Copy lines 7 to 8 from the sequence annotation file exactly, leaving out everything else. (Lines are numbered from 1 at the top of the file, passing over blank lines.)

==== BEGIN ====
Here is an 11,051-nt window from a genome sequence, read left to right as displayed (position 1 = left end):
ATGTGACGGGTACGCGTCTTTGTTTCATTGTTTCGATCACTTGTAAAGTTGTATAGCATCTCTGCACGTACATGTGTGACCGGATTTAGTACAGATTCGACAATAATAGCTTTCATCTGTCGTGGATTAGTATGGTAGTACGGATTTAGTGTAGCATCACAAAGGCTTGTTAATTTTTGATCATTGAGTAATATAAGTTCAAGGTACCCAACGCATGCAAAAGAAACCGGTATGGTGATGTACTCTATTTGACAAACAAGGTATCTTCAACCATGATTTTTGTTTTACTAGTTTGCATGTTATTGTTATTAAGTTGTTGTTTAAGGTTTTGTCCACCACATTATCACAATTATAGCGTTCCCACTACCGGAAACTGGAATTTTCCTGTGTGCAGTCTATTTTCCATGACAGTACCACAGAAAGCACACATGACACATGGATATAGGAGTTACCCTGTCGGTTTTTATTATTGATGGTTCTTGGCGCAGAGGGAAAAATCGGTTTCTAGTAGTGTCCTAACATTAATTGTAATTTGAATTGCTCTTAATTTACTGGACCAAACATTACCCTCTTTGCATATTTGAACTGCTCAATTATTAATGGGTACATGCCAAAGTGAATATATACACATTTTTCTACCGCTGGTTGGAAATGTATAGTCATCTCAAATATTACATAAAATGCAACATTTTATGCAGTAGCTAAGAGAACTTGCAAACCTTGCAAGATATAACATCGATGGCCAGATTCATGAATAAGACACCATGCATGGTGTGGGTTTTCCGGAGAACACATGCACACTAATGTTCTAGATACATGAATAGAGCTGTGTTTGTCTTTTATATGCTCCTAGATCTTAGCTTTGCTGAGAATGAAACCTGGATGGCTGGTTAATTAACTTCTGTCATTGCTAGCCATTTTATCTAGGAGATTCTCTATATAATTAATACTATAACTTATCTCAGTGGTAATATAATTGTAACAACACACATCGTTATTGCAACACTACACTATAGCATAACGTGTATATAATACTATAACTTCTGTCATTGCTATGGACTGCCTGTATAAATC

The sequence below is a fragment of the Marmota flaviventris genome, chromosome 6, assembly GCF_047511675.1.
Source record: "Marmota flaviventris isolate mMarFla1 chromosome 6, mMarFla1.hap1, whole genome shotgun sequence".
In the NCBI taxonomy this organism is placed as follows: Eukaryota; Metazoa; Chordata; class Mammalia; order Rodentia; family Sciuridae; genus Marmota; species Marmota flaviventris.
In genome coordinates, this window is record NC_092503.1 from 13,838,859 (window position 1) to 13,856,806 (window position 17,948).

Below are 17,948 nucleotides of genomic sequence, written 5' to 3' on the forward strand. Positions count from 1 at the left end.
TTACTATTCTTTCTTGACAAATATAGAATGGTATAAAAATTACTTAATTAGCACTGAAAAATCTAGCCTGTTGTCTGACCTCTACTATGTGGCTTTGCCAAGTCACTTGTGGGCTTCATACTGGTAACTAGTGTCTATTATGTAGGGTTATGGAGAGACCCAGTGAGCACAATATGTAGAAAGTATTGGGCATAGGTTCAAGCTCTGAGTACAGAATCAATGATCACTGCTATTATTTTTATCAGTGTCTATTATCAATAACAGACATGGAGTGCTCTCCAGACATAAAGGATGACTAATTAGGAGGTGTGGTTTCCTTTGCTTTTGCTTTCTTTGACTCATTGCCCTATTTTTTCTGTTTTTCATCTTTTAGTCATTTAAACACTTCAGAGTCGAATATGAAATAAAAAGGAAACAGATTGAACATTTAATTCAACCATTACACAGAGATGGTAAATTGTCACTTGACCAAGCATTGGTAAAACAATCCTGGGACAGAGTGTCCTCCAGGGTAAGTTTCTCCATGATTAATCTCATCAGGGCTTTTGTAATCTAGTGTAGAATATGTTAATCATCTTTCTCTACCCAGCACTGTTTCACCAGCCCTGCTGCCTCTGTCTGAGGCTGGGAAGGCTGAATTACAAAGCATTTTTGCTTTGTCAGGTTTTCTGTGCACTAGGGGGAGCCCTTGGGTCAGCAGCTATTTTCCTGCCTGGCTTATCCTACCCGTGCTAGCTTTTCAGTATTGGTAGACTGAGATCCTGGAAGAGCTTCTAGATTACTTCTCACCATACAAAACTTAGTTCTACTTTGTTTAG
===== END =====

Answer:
Below are 17,948 nucleotides of genomic sequence, written 5' to 3' on the forward strand. Positions count from 1 at the left end.
TTACTATTCTTTCTTGACAAATATAGAATGGTATAAAAATTACTTAATTAGCACTGAAAAATCTAGCCTGTTGTCTGACCTCTACTATGTGGCTTTGCCAAGTCACTTGTGGGCTTCATACTGGTAACTAGTGTCTATTATGTAGGGTTATGGAGAGACCCAGTGAGCACAATATGTAGAAAGTATTGGGCATAGGTTCAAGCTCTGAGTACAGAATCAATGATCACTGCTATTATTTTTATCAGTGTCTATTATCAATAACAGACATGGAGTGCTCTCCAGACATAAAGGATGACTAATTAGGAGGTGTGGTTTCCTTTGCTTTTGCTTTCTTTGACTCATTGCCCTATTTTTTCTGTTTTTCATCTTTTAGTCATTTAAACACTTCAGAGTCGAATATGAAATAAAAAGGAAACAGATTGAACATTTAATTCAACCATTACACAGAGATGGTAAATTGTCACTTGACCAAGCATTGGTAAAACAATCCTGGGACAGAGTGTCCTCCAGGGTAAGTTTCTCCATGATTAATCTCATCAGGGCTTTTGTAATCTAGTGTAGAATATGTTAATCATCTTTCTCTACCCAGCACTGTTTCACCAGCCCTGCTGCCTCTGTCTGAGGCTGGGAAGGCTGAATTACAAAGCATTTTTGCTTTGTCAGGTTTTCTGTGCACTAGGGGGAGCCCTTGGGTCAGCAGCTATTTTCCTGCCTGGCTTATCCTACCCGTGCTAGCTTTTCAGTATTGGTAGACTGAGATCCTGGAAGAGCTTCTAGATTACTTCTCACCATACAAAACTTAGTTCTACTTTGTTTAG